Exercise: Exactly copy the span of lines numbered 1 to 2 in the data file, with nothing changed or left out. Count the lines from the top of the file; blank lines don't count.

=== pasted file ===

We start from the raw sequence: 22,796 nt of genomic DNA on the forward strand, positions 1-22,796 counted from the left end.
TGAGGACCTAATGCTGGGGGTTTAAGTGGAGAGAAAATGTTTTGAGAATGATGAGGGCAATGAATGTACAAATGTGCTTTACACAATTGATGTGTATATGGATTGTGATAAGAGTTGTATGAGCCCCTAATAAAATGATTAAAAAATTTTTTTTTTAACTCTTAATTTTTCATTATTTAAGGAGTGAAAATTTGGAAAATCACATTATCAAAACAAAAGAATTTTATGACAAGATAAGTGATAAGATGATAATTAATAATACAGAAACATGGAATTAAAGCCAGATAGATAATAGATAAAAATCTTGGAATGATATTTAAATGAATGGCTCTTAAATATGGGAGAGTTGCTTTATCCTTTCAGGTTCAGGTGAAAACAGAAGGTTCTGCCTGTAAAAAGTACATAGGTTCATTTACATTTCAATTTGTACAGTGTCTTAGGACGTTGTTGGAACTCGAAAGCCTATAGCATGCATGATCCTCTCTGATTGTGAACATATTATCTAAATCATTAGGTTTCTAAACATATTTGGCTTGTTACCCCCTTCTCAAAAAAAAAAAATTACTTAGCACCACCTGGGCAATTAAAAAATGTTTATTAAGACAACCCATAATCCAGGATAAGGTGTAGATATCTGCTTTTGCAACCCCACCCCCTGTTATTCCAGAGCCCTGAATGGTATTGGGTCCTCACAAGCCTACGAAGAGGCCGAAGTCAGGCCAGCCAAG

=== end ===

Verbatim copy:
We start from the raw sequence: 22,796 nt of genomic DNA on the forward strand, positions 1-22,796 counted from the left end.
TGAGGACCTAATGCTGGGGGTTTAAGTGGAGAGAAAATGTTTTGAGAATGATGAGGGCAATGAATGTACAAATGTGCTTTACACAATTGATGTGTATATGGATTGTGATAAGAGTTGTATGAGCCCCTAATAAAATGATTAAAAAATTTTTTTTTTAACTCTTAATTTTTCATTATTTAAGGAGTGAAAATTTGGAAAATCACATTATCAAAACAAAAGAATTTTATGACAAGATAAGTGATAAGATGATAATTAATAATACAGAAACATGGAATTAAAGCCAGATAGATAATAGATAAAAATCTTGGAATGATATTTAAATGAATGGCTCTTAAATATGGGAGAGTTGCTTTATCCTTTCAGGTTCAGGTGAAAACAGAAGGTTCTGCCTGTAAAAAGTACATAGGTTCATTTACATTTCAATTTGTACAGTGTCTTAGGACGTTGTTGGAACTCGAAAGCCTATAGCATGCATGATCCTCTCTGATTGTGAACATATTATCTAAATCATTAGGTTTCTAAACATATTTGGCTTGTTACCCCCTTCTCAAAAAAAAAAAATTACTTAGCACCACCTGGGCAATTAAAAAATGTTTATTAAGACAACCCATAATCCAGGATAAGGTGTAGATATCTGCTTTTGCAACCCCACCCCCTGTTATTCCAGAGCCCTGAATGGTATTGGGTCCTCACAAGCCTACGAAGAGGCCGAAGTCAGGCCAGCCAAG